# Understanding Euclidean distance analysis

The Euclidean distance tools describe each cell's relationship to a source or a set of sources based on the straight-line distance.

There are three Euclidean tools:

- Euclidean Distance gives the distance from each cell in the raster to the closest source.
Example of usage: What is the distance to the closest town?

- Euclidean Direction gives the direction from each cell to the closest source.
Example of usage: What is the direction to the closest town?

- Euclidean Allocation identifies the cells that are to be allocated to a source based on closest proximity.
Example of usage: What is the closest town?

## The source

The source identifies the location of the objects of interest, such as wells, shopping malls, roads, and forest stands. If the source is a raster, it must contain only the values of the source cells, while other cells must be NoData. If the source is a feature, it will internally be transformed into a raster when you run the tool.

## The Euclidean distance algorithm

Euclidean distance is calculated from the center of the source cell to the center of each of the surrounding cells. True Euclidean distance is calculated in each of the distance tools. Conceptually, the Euclidean algorithm works as follows: for each cell, the distance to each source cell is determined by calculating the hypotenuse with *x_max* and *y_max* as the other two legs of the triangle. This calculation derives the true Euclidean distance, rather than the cell distance. The shortest distance to a source is determined, and if it is less than the specified maximum distance, the value is assigned to the cell location on the output raster.

The output values for the Euclidean distance raster are floating-point distance values. If the cell is at an equal distance to two or more sources, the cell is assigned to the source that is first encountered in the scanning process. You cannot control this scanning process.

The above description is only a conceptual depiction of how values are derived. The actual algorithm computes the information using a two-scan sequential process. This process makes the speed of the tool independent from the number of source cells, the distribution of the source cells, and the maximum distance specified. The only factor that influences the speed with which the tool executes is the size of the raster. The computation time is linearly proportional to the number of cells in the Analysis window.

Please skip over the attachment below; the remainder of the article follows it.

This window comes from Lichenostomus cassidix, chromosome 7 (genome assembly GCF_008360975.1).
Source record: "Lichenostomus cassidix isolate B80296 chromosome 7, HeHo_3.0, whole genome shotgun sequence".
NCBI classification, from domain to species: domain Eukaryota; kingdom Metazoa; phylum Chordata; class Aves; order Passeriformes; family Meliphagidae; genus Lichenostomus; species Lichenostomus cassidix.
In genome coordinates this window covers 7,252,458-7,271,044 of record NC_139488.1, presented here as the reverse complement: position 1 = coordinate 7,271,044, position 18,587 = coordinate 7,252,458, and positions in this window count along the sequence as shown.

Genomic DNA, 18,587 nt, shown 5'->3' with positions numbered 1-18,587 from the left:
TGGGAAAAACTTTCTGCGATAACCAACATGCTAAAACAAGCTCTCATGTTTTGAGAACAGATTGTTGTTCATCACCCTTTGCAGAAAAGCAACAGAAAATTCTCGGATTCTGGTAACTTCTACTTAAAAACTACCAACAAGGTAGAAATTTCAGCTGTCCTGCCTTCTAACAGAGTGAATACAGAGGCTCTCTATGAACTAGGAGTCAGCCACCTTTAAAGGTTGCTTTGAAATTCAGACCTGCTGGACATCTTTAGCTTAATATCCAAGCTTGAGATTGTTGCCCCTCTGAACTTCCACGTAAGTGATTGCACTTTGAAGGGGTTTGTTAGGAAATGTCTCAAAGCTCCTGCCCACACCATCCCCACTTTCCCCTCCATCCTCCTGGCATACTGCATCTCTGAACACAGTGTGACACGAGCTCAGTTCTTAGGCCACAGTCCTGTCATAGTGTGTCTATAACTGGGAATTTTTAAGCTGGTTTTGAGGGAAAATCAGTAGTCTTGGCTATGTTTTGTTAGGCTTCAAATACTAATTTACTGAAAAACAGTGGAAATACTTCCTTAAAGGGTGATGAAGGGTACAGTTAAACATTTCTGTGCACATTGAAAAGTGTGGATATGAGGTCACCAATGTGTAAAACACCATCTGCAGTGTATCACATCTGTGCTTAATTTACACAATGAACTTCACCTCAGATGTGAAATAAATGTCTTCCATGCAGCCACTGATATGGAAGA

## The Euclidean distance output raster

The Euclidean distance output raster contains the measured distance from every cell to the nearest source. The distances are measured as the crow flies (Euclidean distance) in the projection units of the raster, such as feet or meters, and are computed from cell center to cell center.

The Euclidean Distance tool is used frequently as a stand-alone tool for applications, such as finding the nearest hospital for an emergency helicopter flight. Alternatively, this tool can be used when creating a suitability map, when data representing the distance from a certain object is needed.

In the example below, the distance to each town is identified. This type of information could be extremely useful for planning a hiking trip. You may want to stay within a certain distance of a town in case of emergency or know how much farther you have to travel to pick up supplies.

## The Euclidean direction output raster

The Euclidean direction output raster contains the azimuth direction from each cell to the nearest source. Euclidean direction assigns the direction of each cell in degrees to its nearest source. A 360-degree circle or compass is used, with 360 being to the north and 1 to the east; the remaining values increase clockwise. The value 0 is reserved for the source cells.

In the example below, the direction to the nearest town is found from every location. This could provide useful information for an emergency helicopter when transporting an injured hiker to the nearest town for medical treatment.

## The Euclidean allocation output raster

Every cell in the Euclidean allocation output raster is assigned the value of the source to which it is closest, as determined by the Euclidean distance algorithm.

Each cell in an allocation receives the value of the zone to which it will be allocated. A source is any cell or set of cells with the same value or belonging to the same zone. If a zone is disconnected, the value assigned to the cells allocated to that zone is the distance of the closest region of the zone.

If this is not the desired result (having the same output values for cells allocated to regions that may spatially be far apart), use the Region Group tool of the Generalize tools on the source data, which will assign new values for each connected region. Alternatively, the input value raster can be used if unique values exist for these regions.

The values for all non-source cells on the output raster will contain the same values assigned to the cells in the source raster or the values associated with each source location derived from the value raster.

Use this tool to assign space to objects such as identifying the customers served by a group of stores. In the example below, the Euclidean Allocation tool has identified the town that is closest to each cell. This could be valuable information if you needed to get to the nearest town from a remote location.

## Limitations of Euclidean distance

The Euclidean distance tools give you information according to Euclidean, or straight-line, distance. It may not be possible to travel in a straight line to a specific location; you may have to avoid obstacles such as a river or a steep slope. In such cases, you should consider using the Cost distance tools to achieve more realistic results.